HOME |  JOIN |  CULT MOVIES | COMPETITIONS | ADVERTISE |  CONTACT US |  ABOUT US
 
 
Newest Reviews
Mangler, The
Shiraz
Mercy, The
Kickboxer: Retaliation
Molly Maguires, The
Party, The
Dante's Peak
Housemaid, The
Vendetta
Brimstone
Boys in the Trees
Once Were Warriors
Red Planet Mars
Blade Runner 2049
Devil's Express
Belko Experiment, The
Flashback
War of the Arrows
One-Trick Pony
Cloverfield Paradox, The
Beach Rats
In Between
Flesh Feast
Gerald's Game
Crocodile Dundee II
Baaghi
Bat People, The
Kingsman: The Golden Circle
Tower
Message from the King
   
 
Newest Articles
They're All Messed Up: Night of the Living Dead vs Land of the Dead
The House, Black Magic and an Oily Maniac: 3 from 70s Weird Asia
80s Meet Cute: Something Wild vs Into the Night
Interview with The Unseen Director Gary Sinyor
Wrong Forgotten: Is Troll 2 Still a Thing?
Apocalypse 80s UK: Threads and When the Wind Blows
Movie Flop to Triumphant TV Revival: Twin Peaks and The League of Gentlemen
Driving Force: The Golden Age of American Car Chases
Madness in his Method: Jim Carrey and Andy Kaufman
Music, Love and Flowers: Monterey Pop on Blu-ray
   
 
  Creature from the Black Lagoon Gill ThrillBuy this film here.
Year: 1954
Director: Jack Arnold
Stars: Richard Carlson, Julie Adams, Richard Denning, Antonio Moreno, Nestor Paiva, Whit Bissell, Bernie Gozier, Henry A. Escalante
Genre: Horror, Science Fiction, Adventure
Rating:  8 (from 2 votes)
Review: There are still unexplored places on the globe which could harbour hitherto undiscovered forms of life, and here in the Amazon there are expeditions to find missing links or dead ends in evolution, such as the research conducted by Carl Maia (Antonio Moreno). Today he has hit the jackpot, for out in the jungle he and his assistants uncover a fossilised claw sticking out of the rock, and he cannot identify where it has come from. He takes it back to the United States and his friend David Reed (Richard Carlson), a diver and biologist who is immediately intrigued. But back in the Amazon, that creature might not be extinct...

Of all the nineteen-fifties science fiction chillers, Creature from the Black Lagoon had a sense of tradition about it. Crafted by the same team who had enjoyed a hit with It Came from Outer Space (also in 3D) the year before, it was produced by Universal, a studio which had a history of making monster movies lasting back to the twenties, and with its emphasis on the costume of the menace, a marvel of design which became almost instantly iconic, it was clear they were harking back to all those horrors which had been so popular during the previous two or three decades, not only in presenting its grotesque threat, but by adding a few shadings of complexity to what in other hands could have been a basic runaround.

Actually it was not so much the classic Universal shockers which the Creature was most influenced by, but more King Kong which had been an RKO effort, as our beast pined for female company as well as bumping off as many of the members of the new expedition to the Amazon as it can. As far as we can tell, he's the last of his line much as Kong was, and the object of his affection became inextricably linked to this signature movie just as Fay Wray had been to hers. The actress in question was Julie Adams (then Julia), the sole woman on the excursion and possibly the most beautiful of all the sci-fi heroines of this decade, manhandled by the Gillman and lusted after by at least two of her companions on the boat down the river to the lagoon.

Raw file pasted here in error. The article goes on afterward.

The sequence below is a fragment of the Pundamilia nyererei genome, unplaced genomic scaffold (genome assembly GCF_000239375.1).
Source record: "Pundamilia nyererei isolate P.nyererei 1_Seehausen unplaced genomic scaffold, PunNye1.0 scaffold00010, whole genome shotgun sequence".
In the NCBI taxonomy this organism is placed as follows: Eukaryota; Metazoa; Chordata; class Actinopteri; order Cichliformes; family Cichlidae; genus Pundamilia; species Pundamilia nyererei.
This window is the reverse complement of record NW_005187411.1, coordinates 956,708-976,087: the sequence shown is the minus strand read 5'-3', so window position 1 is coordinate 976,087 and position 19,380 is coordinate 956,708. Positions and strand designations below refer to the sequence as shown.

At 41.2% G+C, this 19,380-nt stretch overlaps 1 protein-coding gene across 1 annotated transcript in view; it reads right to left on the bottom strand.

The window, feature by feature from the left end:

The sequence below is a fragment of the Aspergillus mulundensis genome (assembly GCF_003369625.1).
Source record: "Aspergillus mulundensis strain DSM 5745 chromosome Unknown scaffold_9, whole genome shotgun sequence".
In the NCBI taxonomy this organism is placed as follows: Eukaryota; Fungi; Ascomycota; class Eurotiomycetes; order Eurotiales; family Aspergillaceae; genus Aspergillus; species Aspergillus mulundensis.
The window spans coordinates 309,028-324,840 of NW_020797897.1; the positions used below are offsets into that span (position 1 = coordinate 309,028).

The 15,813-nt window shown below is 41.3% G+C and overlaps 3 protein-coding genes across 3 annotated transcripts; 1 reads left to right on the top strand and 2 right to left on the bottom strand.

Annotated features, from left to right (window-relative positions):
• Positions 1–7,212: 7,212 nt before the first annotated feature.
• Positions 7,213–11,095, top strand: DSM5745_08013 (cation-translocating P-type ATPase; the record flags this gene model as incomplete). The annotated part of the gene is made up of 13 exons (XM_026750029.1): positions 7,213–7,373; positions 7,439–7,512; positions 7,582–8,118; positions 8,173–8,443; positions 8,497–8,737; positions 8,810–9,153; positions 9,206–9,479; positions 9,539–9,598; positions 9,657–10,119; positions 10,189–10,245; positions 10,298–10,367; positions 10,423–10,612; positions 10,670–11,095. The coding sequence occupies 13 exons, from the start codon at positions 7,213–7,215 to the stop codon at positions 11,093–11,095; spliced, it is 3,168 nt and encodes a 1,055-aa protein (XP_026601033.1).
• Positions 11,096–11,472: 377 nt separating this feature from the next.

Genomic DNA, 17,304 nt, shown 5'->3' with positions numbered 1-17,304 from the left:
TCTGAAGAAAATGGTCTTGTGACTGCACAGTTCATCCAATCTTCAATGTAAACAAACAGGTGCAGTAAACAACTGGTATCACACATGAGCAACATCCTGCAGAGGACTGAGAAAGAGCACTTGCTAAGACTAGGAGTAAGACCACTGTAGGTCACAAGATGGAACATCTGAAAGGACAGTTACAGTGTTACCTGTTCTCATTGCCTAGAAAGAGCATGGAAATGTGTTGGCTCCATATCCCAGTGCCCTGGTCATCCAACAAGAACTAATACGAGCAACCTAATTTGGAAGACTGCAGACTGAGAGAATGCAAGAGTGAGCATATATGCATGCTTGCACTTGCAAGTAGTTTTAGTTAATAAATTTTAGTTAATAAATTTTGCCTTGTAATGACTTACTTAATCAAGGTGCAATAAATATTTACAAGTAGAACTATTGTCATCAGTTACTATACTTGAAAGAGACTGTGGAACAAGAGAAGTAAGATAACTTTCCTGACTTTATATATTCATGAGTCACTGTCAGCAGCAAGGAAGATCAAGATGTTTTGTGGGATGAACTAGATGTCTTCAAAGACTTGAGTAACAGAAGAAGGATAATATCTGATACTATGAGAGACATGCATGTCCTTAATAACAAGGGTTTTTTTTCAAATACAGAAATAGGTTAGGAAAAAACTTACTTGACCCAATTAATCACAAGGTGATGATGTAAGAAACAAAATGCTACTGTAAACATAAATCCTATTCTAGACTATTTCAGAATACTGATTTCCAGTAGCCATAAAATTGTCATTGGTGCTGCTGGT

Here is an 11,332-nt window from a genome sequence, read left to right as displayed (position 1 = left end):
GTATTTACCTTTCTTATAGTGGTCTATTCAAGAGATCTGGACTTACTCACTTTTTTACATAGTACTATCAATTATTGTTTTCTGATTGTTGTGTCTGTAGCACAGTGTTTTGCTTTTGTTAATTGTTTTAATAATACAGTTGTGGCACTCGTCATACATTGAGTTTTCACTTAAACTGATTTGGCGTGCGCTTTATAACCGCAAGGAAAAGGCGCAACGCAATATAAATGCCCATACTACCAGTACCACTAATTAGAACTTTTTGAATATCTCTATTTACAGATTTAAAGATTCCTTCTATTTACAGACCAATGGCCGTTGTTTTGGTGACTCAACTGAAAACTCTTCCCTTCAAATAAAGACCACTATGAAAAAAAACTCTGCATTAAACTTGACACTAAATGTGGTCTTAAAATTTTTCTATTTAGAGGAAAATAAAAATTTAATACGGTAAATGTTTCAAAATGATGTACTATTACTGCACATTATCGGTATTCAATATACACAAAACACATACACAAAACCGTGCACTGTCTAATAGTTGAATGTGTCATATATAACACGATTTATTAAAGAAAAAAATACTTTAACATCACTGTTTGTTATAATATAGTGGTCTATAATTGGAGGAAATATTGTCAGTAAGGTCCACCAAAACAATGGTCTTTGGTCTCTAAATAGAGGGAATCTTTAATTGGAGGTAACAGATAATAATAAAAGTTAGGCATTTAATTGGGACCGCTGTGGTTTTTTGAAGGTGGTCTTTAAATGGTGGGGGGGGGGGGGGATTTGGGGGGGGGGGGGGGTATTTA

She played Kay Lawrence, girlfriend of David, though the diver they have brought along, Mark Williams (Richard Denning - this wasn't the movie to watch if you got your Dennings and Carlsons mixed up), makes it clear in a few steady gazes that he wouldn't mind claiming her for himself. Mark is the most aggressive member of the party, so when they realise there is a missing link here (accompanied by its own shrill sting of brass every time it appears) which happens to have killed the two assistants we saw at the beginning, he is itching to fire his fancy harpoon gun into the Creature's scaly hide. David, on the other hand, takes a more scientific view and wishes to capture it for further examination, something Mark reluctantly goes along with eventually.

Of course, they don't know what they're dealing with, as this is no dumb animal but a rather more devious figure than anticipated. The presence of the young lady is the main catalyst for all the violence, that need to protect her and claim her for each of the three interested males' peace of mind and other satisfaction. When Adams took part in one of the most famous swims since Jane cavorted with Tarzan in Tarzan and his Mate, it was all too apparent what we were meant to be thinking, and what the Gillman was thinking too, as entranced he playfully follows Kay under the surface, gently nudging her feet and setting us on edge. Not only us, as David and Mark feel a mixture of high-minded biology research, mercenary urges to financially exploit their find, and the preocuppation to keep it away from Kay. If it all ends much as you'd expect (though with sequels), what could have been a hokey monster flick achieved a strong, primal mood which is why it endures: it's a surprisingly atmospheric film thanks to director Jack Arnold's skill.
Reviewer: Graeme Clark

 

This review has been viewed 1143 time(s).

As a member you could Rate this film

 
Review Comments (0)


Untitled 1

Login
  Username:
 
  Password:
 
   
 
Forgotten your details? Enter email address in Username box and click Reminder. Your details will be emailed to you.
   

Latest Poll
Who's the best?
Robin Askwith
Mark Wahlberg
   
 
   

Recent Visitors
Graeme Clark
Enoch Sneed
Paul Smith
Darren Jones
Jason Cook
  Andrew Irvine
Ian Phillips
Paul Shrimpton
   

 

Last Updated: